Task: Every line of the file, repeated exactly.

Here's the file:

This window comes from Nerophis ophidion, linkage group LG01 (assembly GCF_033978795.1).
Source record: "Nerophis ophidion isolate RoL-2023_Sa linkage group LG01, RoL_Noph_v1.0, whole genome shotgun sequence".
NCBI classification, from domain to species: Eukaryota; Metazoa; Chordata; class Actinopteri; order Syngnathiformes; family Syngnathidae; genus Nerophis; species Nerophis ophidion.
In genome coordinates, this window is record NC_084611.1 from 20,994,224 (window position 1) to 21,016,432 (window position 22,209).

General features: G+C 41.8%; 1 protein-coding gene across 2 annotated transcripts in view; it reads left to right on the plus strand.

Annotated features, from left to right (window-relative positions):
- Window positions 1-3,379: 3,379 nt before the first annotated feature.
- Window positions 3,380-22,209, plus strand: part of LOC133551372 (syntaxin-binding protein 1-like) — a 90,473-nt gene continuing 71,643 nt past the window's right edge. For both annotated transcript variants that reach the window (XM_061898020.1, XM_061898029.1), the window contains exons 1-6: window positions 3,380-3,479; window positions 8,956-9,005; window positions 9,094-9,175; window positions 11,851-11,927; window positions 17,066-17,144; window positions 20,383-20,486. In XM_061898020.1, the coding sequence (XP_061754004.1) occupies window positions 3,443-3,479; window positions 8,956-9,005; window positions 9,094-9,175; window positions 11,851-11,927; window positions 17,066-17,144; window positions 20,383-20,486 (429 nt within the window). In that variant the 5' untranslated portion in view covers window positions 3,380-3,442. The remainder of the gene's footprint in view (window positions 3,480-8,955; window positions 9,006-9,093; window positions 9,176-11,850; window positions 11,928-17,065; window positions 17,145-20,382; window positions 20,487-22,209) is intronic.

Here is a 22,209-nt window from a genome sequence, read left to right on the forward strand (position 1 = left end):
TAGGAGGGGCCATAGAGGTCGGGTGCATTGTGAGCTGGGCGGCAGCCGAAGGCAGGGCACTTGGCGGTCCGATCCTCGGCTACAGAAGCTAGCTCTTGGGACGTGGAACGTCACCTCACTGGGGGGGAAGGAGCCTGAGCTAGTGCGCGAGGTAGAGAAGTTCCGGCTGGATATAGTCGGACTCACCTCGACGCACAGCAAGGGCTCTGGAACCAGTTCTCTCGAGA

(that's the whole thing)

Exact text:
This window comes from Nerophis ophidion, linkage group LG01 (assembly GCF_033978795.1).
Source record: "Nerophis ophidion isolate RoL-2023_Sa linkage group LG01, RoL_Noph_v1.0, whole genome shotgun sequence".
NCBI classification, from domain to species: Eukaryota; Metazoa; Chordata; class Actinopteri; order Syngnathiformes; family Syngnathidae; genus Nerophis; species Nerophis ophidion.
In genome coordinates, this window is record NC_084611.1 from 20,994,224 (window position 1) to 21,016,432 (window position 22,209).

General features: G+C 41.8%; 1 protein-coding gene across 2 annotated transcripts in view; it reads left to right on the plus strand.

Annotated features, from left to right (window-relative positions):
- Window positions 1-3,379: 3,379 nt before the first annotated feature.
- Window positions 3,380-22,209, plus strand: part of LOC133551372 (syntaxin-binding protein 1-like) — a 90,473-nt gene continuing 71,643 nt past the window's right edge. For both annotated transcript variants that reach the window (XM_061898020.1, XM_061898029.1), the window contains exons 1-6: window positions 3,380-3,479; window positions 8,956-9,005; window positions 9,094-9,175; window positions 11,851-11,927; window positions 17,066-17,144; window positions 20,383-20,486. In XM_061898020.1, the coding sequence (XP_061754004.1) occupies window positions 3,443-3,479; window positions 8,956-9,005; window positions 9,094-9,175; window positions 11,851-11,927; window positions 17,066-17,144; window positions 20,383-20,486 (429 nt within the window). In that variant the 5' untranslated portion in view covers window positions 3,380-3,442. The remainder of the gene's footprint in view (window positions 3,480-8,955; window positions 9,006-9,093; window positions 9,176-11,850; window positions 11,928-17,065; window positions 17,145-20,382; window positions 20,487-22,209) is intronic.

Here is a 22,209-nt window from a genome sequence, read left to right on the forward strand (position 1 = left end):
TAGGAGGGGCCATAGAGGTCGGGTGCATTGTGAGCTGGGCGGCAGCCGAAGGCAGGGCACTTGGCGGTCCGATCCTCGGCTACAGAAGCTAGCTCTTGGGACGTGGAACGTCACCTCACTGGGGGGGAAGGAGCCTGAGCTAGTGCGCGAGGTAGAGAAGTTCCGGCTGGATATAGTCGGACTCACCTCGACGCACAGCAAGGGCTCTGGAACCAGTTCTCTCGAGA